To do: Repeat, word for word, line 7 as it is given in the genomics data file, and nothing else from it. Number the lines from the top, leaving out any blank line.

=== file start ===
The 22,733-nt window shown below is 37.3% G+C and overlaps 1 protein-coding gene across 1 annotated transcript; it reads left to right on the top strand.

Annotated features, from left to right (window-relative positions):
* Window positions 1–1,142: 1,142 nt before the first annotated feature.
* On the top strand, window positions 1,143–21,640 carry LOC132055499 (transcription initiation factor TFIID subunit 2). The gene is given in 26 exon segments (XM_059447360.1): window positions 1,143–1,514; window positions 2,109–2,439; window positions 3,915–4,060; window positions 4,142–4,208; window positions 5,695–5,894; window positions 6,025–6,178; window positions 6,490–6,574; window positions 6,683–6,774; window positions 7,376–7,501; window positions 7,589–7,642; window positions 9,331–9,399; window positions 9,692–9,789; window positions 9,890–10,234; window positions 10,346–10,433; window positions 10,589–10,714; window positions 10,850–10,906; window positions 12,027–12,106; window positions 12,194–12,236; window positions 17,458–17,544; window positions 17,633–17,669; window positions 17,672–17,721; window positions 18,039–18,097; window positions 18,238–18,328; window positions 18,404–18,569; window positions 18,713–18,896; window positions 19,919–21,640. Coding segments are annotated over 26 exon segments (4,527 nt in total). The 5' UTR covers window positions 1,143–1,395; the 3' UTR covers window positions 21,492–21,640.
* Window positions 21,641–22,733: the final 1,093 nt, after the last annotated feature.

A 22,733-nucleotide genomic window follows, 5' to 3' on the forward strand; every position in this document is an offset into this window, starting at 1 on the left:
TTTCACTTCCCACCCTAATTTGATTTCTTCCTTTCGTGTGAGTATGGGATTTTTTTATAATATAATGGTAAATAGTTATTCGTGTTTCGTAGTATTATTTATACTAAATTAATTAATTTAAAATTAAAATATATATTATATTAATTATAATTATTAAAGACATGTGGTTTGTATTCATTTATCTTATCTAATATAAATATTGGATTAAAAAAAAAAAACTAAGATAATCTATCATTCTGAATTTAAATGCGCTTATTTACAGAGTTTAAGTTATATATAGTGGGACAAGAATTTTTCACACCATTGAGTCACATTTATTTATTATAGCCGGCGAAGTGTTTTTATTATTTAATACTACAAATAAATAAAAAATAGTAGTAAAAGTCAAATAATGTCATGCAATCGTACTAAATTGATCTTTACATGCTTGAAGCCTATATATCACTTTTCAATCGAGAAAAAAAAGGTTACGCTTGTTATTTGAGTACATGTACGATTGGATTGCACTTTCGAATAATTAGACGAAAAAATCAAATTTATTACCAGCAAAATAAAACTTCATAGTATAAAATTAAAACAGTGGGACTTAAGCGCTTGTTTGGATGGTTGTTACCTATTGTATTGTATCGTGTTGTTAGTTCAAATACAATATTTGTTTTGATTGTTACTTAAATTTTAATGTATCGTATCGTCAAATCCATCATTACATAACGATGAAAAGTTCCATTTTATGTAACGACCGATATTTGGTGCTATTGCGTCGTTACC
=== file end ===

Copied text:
TTTCACTTCCCACCCTAATTTGATTTCTTCCTTTCGTGTGAGTATGGGATTTTTTTATAATATAATGGTAAATAGTTATTCGTGTTTCGTAGTATTATTTATACTAAATTAATTAATTTAAAATTAAAATATATATTATATTAATTATAATTATTAAAGACATGTGGTTTGTATTCATTTATCTTATCTAATATAAATATTGGATTAAAAAAAAAAAACTAAGATAATCTATCATTCTGAATTTAAATGCGCTTATTTACAGAGTTTAAGTTATATATAGTGGGACAAGAATTTTTCACACCATTGAGTCACATTTATTTATTATAGCCGGCGAAGTGTTTTTATTATTTAATACTACAAATAAATAAAAAATAGTAGTAAAAGTCAAATAATGTCATGCAATCGTACTAAATTGATCTTTACATGCTTGAAGCCTATATATCACTTTTCAATCGAGAAAAAAAAGGTTACGCTTGTTATTTGAGTACATGTACGATTGGATTGCACTTTCGAATAATTAGACGAAAAAATCAAATTTATTACCAGCAAAATAAAACTTCATAGTATAAAATTAAAACAGTGGGACTTAAGCGCTTGTTTGGATGGTTGTTACCTATTGTATTGTATCGTGTTGTTAGTTCAAATACAATATTTGTTTTGATTGTTACTTAAATTTTAATGTATCGTATCGTCAAATCCATCATTACATAACGATGAAAAGTTCCATTTTATGTAACGACCGATATTTGGTGCTATTGCGTCGTTACC